BOB: Blessed Be The Dysfunction That Binds
nytheatre.com q&a preview by Anne Pasquale
August 21, 2013
What is your job on this show?
What is your show about?
BOB is a family story of sanity, insanity and United States healthcare, showing us that when one person has mental illness the whole family has special needs.
Are there boundaries as to what kind of theatre you will take part in?
I'm a very practical and resourceful person. I'm careful to select pieces that either teach, provoke thought, and/or make a difference. If a work doesn't do one of these things it won't pique my interest and I won't give it very much attention. It's not so much a matter of boundaries as it is, "What do I have time for?" I want to spend my time wisely. I have the most fun working and writing and creating with those populations who need theater the most: NY City school children, young actors, the elderly, and the disabled. I always have time for theater that serves.
Why do you do theater (as opposed to film, or TV, or something not in the entertainment field)?
As a writer and performer I love the roller-coaster ride of live theater! It's a thrill and a challenge to partner with an audience with one's original work. Their responses are like a huge truth-o-meter. It's a high-wire act: when you hit it right, the temperature rises, the air becomes electric, and you're in love - dancing together in an imaginary world - partnering to see and tell the story together. Performing on film could never replicate that experience.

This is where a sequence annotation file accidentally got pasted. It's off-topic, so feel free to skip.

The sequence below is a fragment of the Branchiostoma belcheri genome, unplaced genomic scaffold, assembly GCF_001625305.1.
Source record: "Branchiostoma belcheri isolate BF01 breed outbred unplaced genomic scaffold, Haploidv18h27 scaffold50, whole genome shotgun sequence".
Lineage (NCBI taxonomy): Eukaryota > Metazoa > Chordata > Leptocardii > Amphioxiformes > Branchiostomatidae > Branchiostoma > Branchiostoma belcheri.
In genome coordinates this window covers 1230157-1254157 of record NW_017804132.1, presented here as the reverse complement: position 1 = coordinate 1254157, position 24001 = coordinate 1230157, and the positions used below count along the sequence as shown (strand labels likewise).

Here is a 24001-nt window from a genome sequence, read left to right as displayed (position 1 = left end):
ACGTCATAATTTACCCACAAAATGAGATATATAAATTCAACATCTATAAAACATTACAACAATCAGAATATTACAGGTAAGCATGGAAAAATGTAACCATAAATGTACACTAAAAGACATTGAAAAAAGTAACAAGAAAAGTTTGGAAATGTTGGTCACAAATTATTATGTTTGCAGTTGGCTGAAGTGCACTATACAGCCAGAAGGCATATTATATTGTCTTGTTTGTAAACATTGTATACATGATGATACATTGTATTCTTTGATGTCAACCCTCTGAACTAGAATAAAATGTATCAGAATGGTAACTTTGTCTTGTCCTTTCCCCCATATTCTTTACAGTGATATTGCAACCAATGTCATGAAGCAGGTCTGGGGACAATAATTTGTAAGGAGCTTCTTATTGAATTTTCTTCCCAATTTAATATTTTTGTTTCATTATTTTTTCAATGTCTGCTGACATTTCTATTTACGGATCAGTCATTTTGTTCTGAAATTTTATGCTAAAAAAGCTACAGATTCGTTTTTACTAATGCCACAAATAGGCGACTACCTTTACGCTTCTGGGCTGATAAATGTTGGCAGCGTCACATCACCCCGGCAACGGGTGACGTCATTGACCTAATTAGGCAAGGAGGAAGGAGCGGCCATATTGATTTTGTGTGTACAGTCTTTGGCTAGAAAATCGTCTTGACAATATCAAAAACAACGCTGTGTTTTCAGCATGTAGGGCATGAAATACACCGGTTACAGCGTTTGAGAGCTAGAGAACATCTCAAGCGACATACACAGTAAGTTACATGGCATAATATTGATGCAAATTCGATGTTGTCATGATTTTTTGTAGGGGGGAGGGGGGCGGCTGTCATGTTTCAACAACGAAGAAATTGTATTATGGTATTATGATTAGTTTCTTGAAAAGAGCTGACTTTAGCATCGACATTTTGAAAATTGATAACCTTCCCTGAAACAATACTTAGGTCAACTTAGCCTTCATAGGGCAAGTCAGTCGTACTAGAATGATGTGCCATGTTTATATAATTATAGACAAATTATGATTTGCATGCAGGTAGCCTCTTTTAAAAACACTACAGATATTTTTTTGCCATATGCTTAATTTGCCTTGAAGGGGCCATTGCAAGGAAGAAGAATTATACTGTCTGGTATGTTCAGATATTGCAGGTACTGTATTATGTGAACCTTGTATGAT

Why did you want to write/direct/produce/act in/work on this show?
Some projects pick you - you don't pick them. Since BOB is autobiographical, I've been writing it my whole life. And when I finally had enough perspective and knew what I wanted to say, I realized I was the only one who could write it, perform it and produce it. It's one family's story of living with mental illness, from diagnosis to success. I wanted to make sure people saw it as I saw it - and laughed along the way. It was too personal - too universal - to hand over to anyone else in the first telling.
Which famous person would you most like to get a fan letter from: Denzel Washington, Maggie Smith, Ang Lee, Audra McDonald?
Denzel! He's one of my favorite storytellers - on and off screen. The way he sees the room, the other actors, the events, what's at stake and allows us to see all those things through his work - is amazing. It would be a true honor if he felt that BOB was successful in telling the story.
Who are your heroes?
Nellie Bly, Anna Deavere Smith and Liz Swados. These women are great, resourceful female storytellers who passionately and physically transformed themselves to report on current events and create change. All three are theatrical eclectic chameleons. And all of them have had the courage to champion the social issues dearest to my heart - from runaways to the mentally ill of Blackwell's Island, to the racial riots of Los Angeles. I strive to follow in their footsteps, telling universal truths through a personal point of view.